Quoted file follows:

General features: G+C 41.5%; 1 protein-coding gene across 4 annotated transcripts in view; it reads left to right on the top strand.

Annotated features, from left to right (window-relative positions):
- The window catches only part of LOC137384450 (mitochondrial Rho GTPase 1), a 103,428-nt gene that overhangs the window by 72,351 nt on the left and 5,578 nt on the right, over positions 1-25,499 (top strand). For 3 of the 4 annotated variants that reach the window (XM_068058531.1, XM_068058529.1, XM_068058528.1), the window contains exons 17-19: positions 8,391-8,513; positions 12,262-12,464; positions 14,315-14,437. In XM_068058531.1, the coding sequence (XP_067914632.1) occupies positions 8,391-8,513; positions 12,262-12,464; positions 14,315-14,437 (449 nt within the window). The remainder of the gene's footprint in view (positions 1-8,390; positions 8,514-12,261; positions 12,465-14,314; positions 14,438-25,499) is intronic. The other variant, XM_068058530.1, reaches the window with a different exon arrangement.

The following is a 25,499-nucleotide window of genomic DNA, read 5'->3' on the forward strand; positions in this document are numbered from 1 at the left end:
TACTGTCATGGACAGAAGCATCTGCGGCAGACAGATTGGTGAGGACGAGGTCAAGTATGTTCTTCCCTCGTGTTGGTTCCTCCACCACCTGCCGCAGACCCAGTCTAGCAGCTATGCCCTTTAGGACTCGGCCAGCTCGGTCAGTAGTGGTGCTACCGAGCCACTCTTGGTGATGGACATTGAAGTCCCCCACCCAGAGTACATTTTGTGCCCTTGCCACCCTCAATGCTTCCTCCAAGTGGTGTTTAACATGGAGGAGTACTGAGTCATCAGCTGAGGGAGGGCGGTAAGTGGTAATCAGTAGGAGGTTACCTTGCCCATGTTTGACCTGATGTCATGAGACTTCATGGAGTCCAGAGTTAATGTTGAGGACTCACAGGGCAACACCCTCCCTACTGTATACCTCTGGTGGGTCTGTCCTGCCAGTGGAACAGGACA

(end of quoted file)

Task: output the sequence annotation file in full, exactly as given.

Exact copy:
General features: G+C 41.5%; 1 protein-coding gene across 4 annotated transcripts in view; it reads left to right on the top strand.

Annotated features, from left to right (window-relative positions):
- The window catches only part of LOC137384450 (mitochondrial Rho GTPase 1), a 103,428-nt gene that overhangs the window by 72,351 nt on the left and 5,578 nt on the right, over positions 1-25,499 (top strand). For 3 of the 4 annotated variants that reach the window (XM_068058531.1, XM_068058529.1, XM_068058528.1), the window contains exons 17-19: positions 8,391-8,513; positions 12,262-12,464; positions 14,315-14,437. In XM_068058531.1, the coding sequence (XP_067914632.1) occupies positions 8,391-8,513; positions 12,262-12,464; positions 14,315-14,437 (449 nt within the window). The remainder of the gene's footprint in view (positions 1-8,390; positions 8,514-12,261; positions 12,465-14,314; positions 14,438-25,499) is intronic. The other variant, XM_068058530.1, reaches the window with a different exon arrangement.

The following is a 25,499-nucleotide window of genomic DNA, read 5'->3' on the forward strand; positions in this document are numbered from 1 at the left end:
TACTGTCATGGACAGAAGCATCTGCGGCAGACAGATTGGTGAGGACGAGGTCAAGTATGTTCTTCCCTCGTGTTGGTTCCTCCACCACCTGCCGCAGACCCAGTCTAGCAGCTATGCCCTTTAGGACTCGGCCAGCTCGGTCAGTAGTGGTGCTACCGAGCCACTCTTGGTGATGGACATTGAAGTCCCCCACCCAGAGTACATTTTGTGCCCTTGCCACCCTCAATGCTTCCTCCAAGTGGTGTTTAACATGGAGGAGTACTGAGTCATCAGCTGAGGGAGGGCGGTAAGTGGTAATCAGTAGGAGGTTACCTTGCCCATGTTTGACCTGATGTCATGAGACTTCATGGAGTCCAGAGTTAATGTTGAGGACTCACAGGGCAACACCCTCCCTACTGTATACCTCTGGTGGGTCTGTCCTGCCAGTGGAACAGGACA